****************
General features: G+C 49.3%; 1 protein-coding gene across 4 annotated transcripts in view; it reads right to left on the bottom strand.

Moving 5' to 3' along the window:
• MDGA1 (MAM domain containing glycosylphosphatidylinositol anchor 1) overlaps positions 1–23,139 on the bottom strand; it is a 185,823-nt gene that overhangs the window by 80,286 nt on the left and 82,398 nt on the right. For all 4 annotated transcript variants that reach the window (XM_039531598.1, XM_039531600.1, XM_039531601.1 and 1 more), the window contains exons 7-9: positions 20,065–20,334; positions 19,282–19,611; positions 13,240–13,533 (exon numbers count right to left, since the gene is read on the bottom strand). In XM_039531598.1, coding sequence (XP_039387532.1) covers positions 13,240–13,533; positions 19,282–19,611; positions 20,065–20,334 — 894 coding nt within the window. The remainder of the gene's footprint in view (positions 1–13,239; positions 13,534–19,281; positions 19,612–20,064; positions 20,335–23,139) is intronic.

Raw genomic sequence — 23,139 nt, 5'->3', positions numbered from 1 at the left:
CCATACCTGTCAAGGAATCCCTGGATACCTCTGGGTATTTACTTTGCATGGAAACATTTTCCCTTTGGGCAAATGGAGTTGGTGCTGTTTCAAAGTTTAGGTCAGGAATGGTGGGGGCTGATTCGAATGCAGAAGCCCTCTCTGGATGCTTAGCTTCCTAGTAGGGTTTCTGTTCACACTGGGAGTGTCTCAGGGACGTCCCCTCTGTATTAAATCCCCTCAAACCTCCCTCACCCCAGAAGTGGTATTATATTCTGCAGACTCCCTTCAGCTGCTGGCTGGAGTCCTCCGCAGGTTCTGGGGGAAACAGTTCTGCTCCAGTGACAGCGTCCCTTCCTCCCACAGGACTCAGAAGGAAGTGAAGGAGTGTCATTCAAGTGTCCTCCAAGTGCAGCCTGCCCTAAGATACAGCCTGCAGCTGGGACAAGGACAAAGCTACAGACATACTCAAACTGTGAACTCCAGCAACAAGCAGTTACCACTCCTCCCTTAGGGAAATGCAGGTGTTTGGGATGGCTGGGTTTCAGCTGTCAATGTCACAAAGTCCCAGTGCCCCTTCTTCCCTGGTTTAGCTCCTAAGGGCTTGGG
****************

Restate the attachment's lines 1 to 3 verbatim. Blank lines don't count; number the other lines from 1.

General features: G+C 49.3%; 1 protein-coding gene across 4 annotated transcripts in view; it reads right to left on the bottom strand.

Moving 5' to 3' along the window:
• MDGA1 (MAM domain containing glycosylphosphatidylinositol anchor 1) overlaps positions 1–23,139 on the bottom strand; it is a 185,823-nt gene that overhangs the window by 80,286 nt on the left and 82,398 nt on the right. For all 4 annotated transcript variants that reach the window (XM_039531598.1, XM_039531600.1, XM_039531601.1 and 1 more), the window contains exons 7-9: positions 20,065–20,334; positions 19,282–19,611; positions 13,240–13,533 (exon numbers count right to left, since the gene is read on the bottom strand). In XM_039531598.1, coding sequence (XP_039387532.1) covers positions 13,240–13,533; positions 19,282–19,611; positions 20,065–20,334 — 894 coding nt within the window. The remainder of the gene's footprint in view (positions 1–13,239; positions 13,534–19,281; positions 19,612–20,064; positions 20,335–23,139) is intronic.